We all have habitual patterns, ways that we prefer to do things. When we get locked into them, when we're unable to do things another way or to accept deviations in the patterns, we suffer.
When we're in relationship with another being, each person has their own habits, often interlocked with the other's, and the relationship has its own set. Meanwhile, the relationship (and the people) operate in the larger society, which has its own rules and expectations, its own pre-dug ruts.
In Buddhism, we try to approach every moment with beginner's mind, not with jaded we've-been-here-before mind. That mind says, You never take the garbage out. We always hang out with your friends. You looked better when we met.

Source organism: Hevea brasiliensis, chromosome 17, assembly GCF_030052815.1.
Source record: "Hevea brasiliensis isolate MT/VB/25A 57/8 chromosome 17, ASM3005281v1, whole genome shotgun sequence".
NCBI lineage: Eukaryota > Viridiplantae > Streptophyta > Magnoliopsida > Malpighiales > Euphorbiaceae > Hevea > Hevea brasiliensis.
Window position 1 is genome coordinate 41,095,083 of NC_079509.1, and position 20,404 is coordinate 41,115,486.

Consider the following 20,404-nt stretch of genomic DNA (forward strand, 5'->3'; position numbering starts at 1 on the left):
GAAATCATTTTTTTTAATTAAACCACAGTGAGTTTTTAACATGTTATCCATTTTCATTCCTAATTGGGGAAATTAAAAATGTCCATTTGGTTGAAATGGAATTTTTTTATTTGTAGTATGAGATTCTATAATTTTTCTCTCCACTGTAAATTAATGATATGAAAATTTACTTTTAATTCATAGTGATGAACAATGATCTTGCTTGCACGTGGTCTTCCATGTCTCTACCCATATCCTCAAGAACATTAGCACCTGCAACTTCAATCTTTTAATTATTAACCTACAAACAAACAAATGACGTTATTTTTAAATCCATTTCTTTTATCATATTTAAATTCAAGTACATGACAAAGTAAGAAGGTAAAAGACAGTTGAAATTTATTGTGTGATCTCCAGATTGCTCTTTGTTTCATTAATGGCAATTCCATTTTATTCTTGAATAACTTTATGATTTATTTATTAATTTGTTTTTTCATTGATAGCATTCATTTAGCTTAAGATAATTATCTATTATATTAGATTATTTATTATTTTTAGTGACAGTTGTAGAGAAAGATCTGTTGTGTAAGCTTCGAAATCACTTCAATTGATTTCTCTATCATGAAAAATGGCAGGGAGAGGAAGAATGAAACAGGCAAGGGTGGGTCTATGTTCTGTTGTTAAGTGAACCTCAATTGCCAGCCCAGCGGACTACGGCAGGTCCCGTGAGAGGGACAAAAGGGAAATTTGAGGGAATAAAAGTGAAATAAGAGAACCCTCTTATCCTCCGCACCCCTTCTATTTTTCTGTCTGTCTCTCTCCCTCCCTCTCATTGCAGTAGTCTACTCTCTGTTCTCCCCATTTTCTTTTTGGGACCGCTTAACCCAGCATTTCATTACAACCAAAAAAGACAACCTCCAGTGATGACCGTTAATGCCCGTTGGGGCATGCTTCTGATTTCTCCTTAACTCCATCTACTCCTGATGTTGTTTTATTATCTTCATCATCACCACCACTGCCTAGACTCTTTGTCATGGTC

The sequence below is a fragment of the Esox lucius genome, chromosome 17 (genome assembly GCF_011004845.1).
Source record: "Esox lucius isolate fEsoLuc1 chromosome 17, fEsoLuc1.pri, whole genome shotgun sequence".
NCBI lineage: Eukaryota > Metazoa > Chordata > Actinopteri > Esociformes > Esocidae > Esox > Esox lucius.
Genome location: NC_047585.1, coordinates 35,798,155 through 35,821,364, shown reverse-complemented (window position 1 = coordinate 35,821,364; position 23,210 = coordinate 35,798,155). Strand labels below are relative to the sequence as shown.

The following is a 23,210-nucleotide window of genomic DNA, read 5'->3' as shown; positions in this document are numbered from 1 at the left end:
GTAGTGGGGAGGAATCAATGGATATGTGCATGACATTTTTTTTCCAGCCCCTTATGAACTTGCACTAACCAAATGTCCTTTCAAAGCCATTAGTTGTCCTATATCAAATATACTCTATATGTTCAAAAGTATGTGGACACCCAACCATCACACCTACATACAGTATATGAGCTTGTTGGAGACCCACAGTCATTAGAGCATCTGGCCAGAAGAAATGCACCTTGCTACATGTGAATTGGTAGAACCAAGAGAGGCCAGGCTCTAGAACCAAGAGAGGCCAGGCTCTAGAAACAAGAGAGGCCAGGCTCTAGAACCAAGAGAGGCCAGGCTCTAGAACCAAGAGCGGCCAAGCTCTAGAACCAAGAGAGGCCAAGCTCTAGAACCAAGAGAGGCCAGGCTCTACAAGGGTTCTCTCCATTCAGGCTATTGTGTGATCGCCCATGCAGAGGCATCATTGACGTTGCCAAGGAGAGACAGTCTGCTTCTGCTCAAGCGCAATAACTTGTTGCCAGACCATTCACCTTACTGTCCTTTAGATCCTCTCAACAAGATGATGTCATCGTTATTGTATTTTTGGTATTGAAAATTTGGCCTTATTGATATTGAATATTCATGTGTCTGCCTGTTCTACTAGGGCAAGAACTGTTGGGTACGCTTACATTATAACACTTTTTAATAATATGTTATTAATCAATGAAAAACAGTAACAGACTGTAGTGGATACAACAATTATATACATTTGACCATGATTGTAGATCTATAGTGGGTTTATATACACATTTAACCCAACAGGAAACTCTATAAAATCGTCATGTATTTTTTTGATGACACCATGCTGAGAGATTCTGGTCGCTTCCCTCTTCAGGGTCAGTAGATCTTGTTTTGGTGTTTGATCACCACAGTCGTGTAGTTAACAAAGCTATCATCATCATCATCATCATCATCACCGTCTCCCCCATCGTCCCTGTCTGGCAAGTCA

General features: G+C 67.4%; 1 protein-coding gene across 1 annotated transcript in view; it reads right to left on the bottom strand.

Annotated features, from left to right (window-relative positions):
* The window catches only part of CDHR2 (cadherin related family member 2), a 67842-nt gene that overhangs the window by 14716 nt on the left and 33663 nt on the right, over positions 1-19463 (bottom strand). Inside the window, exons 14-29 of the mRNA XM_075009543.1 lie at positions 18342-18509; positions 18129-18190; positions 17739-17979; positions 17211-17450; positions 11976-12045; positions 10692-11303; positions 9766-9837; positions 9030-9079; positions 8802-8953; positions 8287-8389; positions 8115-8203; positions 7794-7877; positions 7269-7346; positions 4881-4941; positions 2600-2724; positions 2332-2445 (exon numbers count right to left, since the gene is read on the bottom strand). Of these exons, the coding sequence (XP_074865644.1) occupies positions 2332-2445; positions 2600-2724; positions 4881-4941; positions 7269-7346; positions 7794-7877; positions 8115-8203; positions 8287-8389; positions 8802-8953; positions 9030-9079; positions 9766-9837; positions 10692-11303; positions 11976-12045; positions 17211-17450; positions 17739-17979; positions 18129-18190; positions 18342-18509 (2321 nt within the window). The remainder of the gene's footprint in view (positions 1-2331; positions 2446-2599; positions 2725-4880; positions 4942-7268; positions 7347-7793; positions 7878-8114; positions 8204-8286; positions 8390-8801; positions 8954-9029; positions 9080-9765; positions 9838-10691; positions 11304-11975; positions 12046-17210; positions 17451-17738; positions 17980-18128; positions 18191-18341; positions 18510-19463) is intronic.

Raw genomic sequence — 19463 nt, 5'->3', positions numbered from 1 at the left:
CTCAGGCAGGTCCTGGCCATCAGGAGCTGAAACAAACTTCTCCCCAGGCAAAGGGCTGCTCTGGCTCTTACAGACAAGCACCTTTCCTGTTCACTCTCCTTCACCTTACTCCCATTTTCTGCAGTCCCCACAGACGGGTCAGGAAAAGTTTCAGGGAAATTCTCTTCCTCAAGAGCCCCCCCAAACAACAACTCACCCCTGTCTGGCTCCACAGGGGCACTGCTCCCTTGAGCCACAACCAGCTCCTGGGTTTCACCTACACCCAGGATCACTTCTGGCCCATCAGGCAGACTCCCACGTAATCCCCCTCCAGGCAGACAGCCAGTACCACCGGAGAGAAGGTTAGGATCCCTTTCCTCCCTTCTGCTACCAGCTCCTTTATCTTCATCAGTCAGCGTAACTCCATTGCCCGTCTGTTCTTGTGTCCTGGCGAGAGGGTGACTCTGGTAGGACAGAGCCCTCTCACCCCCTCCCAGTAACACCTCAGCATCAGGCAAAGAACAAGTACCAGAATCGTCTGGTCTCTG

Beginner's mind says, instead, look at this being across the table from me, full of feelings and experiences. Who is this person, who has sat across from me all these mornings and evenings? What, in this moment, do I truly appreciate about this person? Can I see that this is another being, not simply an extension of my habits?
Shared history, shared culture puts a heavy sweater of experience and expectation on each person. What does the tender and dear person under there look like without the layers?
What would you say if you didn't think you already knew how your partner would answer?
I defer to the master, Tom Waits:
You wear the same kind of perfume
You wore when we met
I suppose there's something comforting in knowing
What to expect.
But when you brushed up against me
Before I knew your name
Everything was thrilling
When nothing was the same
I want you to kiss me
Like a stranger once again